“A majority of the Roundtable participants have identified this as one potential tool the city could employ to address chronic offenders,” Scholes said.
The City Council passed an aggressive-panhandling ordinance in 2010 in response to persistent street crime downtown. McGinn, at the urging of the American Civil Liberties Union of Washington and others, vetoed the bill, saying the city had laws in place to address the problem and that the get-tough approach didn’t reflect the city’s values.
Pugel, in his letter to Holmes, cited Holmes’ decision to take criminal action against a chronic offender, Jeffrey Morin, who had “thumbed his nose” at enforcement efforts. Pugel called it a “good example” of the strategic use of failure to respond to hold an offender accountable.
But Holmes, in his letter to Pugel, said that “agreed-upon strategy” resulted from the SPD working closely with a liaison in his office, as well as the head of the criminal division. In that case, SPD compiled a record of Morin’s chronic civil infractions, efforts to convince him to comply with the law and human-services outreach, Holmes wrote.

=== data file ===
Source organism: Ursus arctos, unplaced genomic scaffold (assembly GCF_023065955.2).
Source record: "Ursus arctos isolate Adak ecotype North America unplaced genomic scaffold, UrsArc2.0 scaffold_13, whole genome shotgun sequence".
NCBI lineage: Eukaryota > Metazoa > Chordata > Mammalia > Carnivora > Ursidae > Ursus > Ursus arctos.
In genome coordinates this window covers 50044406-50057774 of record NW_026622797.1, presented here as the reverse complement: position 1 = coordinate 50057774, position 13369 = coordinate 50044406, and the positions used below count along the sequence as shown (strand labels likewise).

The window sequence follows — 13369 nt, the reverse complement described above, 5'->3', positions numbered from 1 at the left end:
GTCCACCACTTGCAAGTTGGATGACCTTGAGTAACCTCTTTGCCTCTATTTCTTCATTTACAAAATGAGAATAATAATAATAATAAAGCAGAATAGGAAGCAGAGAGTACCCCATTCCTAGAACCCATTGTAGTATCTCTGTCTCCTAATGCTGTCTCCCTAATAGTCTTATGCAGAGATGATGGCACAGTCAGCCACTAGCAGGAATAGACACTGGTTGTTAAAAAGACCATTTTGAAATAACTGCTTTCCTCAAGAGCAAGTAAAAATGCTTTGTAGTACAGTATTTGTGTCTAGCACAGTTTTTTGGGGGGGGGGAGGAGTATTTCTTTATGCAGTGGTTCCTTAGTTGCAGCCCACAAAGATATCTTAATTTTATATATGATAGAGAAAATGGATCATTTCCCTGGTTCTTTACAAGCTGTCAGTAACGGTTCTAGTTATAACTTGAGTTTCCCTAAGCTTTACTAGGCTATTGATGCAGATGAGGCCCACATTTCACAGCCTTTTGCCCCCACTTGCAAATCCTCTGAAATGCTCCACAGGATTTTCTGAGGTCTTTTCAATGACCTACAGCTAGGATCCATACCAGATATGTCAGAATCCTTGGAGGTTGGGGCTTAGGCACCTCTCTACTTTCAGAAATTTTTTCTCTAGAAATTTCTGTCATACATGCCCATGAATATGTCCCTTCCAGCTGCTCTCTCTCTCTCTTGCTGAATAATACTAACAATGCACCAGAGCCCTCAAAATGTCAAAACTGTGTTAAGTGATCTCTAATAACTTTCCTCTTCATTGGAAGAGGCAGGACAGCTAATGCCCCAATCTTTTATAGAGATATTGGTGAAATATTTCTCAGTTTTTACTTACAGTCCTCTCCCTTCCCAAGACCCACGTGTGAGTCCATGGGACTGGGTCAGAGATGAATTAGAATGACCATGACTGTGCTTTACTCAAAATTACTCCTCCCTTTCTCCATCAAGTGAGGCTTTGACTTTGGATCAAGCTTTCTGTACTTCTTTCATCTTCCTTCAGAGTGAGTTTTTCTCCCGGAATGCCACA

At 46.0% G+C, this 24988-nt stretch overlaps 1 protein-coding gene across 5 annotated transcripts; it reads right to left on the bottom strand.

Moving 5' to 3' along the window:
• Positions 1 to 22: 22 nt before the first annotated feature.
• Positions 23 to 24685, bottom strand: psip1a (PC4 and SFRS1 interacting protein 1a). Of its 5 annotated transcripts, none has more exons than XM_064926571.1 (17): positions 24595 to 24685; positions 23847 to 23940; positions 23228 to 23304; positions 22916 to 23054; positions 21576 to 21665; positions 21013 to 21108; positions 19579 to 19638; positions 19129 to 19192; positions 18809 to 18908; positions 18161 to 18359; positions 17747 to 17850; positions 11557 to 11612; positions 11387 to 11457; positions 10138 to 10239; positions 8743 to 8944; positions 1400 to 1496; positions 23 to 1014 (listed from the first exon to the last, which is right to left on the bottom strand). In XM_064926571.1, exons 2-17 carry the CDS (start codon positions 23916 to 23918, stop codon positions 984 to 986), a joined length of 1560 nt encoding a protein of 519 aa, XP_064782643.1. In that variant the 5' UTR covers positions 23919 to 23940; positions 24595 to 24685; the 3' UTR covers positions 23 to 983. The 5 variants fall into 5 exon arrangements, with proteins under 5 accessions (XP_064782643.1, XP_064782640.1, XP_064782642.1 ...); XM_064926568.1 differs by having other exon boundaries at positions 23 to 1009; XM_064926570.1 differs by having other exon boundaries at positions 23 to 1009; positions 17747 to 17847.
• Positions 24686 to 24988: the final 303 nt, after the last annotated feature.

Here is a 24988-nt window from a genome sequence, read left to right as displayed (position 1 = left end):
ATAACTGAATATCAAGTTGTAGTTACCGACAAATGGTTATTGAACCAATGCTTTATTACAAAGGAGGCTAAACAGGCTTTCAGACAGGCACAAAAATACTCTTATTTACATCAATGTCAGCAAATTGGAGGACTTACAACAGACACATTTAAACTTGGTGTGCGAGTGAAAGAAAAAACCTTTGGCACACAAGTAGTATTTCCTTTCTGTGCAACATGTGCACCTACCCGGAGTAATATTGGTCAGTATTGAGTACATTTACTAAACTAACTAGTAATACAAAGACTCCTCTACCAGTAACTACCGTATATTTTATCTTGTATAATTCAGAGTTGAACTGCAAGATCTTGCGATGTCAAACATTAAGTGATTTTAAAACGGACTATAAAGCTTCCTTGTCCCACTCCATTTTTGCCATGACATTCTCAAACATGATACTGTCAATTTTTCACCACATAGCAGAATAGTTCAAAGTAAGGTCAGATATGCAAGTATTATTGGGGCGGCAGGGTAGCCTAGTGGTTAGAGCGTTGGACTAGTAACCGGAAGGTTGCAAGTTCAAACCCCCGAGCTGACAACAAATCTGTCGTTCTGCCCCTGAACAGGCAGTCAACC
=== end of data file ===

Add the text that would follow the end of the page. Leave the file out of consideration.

Holmes said he remained open to filing charges in cases with similar circumstances.
But, citing Dermody’s email, Holmes added: “Given the Morin case, my prior statements on this issue, discussions my office has had with SPD and Center City Initiative leadership, and discussions I have had directly with Captain Dermody, I am both surprised and dismayed that he would make these statements to City Council members — especially without copying me.”
Holmes told Pugel they needed to address the statements, “which threaten not only the success of the Center City Initiative, but our two departments’ ability to collaborate on critical public-safety challenges.”
Steve Miletich: 206-464-3302 or firstname.lastname@example.org
On Twitter @stevemiletich